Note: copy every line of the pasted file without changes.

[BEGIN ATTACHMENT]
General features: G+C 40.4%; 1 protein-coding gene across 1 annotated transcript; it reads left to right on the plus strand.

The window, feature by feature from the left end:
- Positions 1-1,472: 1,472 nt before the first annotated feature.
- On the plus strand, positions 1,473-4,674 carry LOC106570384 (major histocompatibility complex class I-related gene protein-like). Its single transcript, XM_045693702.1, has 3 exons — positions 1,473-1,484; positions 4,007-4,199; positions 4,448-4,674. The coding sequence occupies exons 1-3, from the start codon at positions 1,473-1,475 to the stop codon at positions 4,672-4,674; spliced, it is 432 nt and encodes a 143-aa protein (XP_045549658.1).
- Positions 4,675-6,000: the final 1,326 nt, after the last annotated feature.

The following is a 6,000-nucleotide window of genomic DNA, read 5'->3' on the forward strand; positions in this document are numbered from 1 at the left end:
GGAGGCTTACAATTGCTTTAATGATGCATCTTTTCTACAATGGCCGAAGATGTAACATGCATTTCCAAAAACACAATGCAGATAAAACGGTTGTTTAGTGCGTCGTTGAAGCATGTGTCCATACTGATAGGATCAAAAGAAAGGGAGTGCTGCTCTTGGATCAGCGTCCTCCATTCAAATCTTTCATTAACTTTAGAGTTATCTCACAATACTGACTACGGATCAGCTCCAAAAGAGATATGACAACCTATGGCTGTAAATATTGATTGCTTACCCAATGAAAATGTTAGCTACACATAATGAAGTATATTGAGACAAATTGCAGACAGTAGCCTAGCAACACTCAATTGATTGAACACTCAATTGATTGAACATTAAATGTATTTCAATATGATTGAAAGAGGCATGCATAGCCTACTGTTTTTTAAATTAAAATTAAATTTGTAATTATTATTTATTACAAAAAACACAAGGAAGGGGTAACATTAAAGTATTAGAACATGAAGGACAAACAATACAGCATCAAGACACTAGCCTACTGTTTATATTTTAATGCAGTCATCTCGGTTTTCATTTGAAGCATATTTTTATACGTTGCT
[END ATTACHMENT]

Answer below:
General features: G+C 40.4%; 1 protein-coding gene across 1 annotated transcript; it reads left to right on the plus strand.

The window, feature by feature from the left end:
- Positions 1-1,472: 1,472 nt before the first annotated feature.
- On the plus strand, positions 1,473-4,674 carry LOC106570384 (major histocompatibility complex class I-related gene protein-like). Its single transcript, XM_045693702.1, has 3 exons — positions 1,473-1,484; positions 4,007-4,199; positions 4,448-4,674. The coding sequence occupies exons 1-3, from the start codon at positions 1,473-1,475 to the stop codon at positions 4,672-4,674; spliced, it is 432 nt and encodes a 143-aa protein (XP_045549658.1).
- Positions 4,675-6,000: the final 1,326 nt, after the last annotated feature.

The following is a 6,000-nucleotide window of genomic DNA, read 5'->3' on the forward strand; positions in this document are numbered from 1 at the left end:
GGAGGCTTACAATTGCTTTAATGATGCATCTTTTCTACAATGGCCGAAGATGTAACATGCATTTCCAAAAACACAATGCAGATAAAACGGTTGTTTAGTGCGTCGTTGAAGCATGTGTCCATACTGATAGGATCAAAAGAAAGGGAGTGCTGCTCTTGGATCAGCGTCCTCCATTCAAATCTTTCATTAACTTTAGAGTTATCTCACAATACTGACTACGGATCAGCTCCAAAAGAGATATGACAACCTATGGCTGTAAATATTGATTGCTTACCCAATGAAAATGTTAGCTACACATAATGAAGTATATTGAGACAAATTGCAGACAGTAGCCTAGCAACACTCAATTGATTGAACACTCAATTGATTGAACATTAAATGTATTTCAATATGATTGAAAGAGGCATGCATAGCCTACTGTTTTTTAAATTAAAATTAAATTTGTAATTATTATTTATTACAAAAAACACAAGGAAGGGGTAACATTAAAGTATTAGAACATGAAGGACAAACAATACAGCATCAAGACACTAGCCTACTGTTTATATTTTAATGCAGTCATCTCGGTTTTCATTTGAAGCATATTTTTATACGTTGCT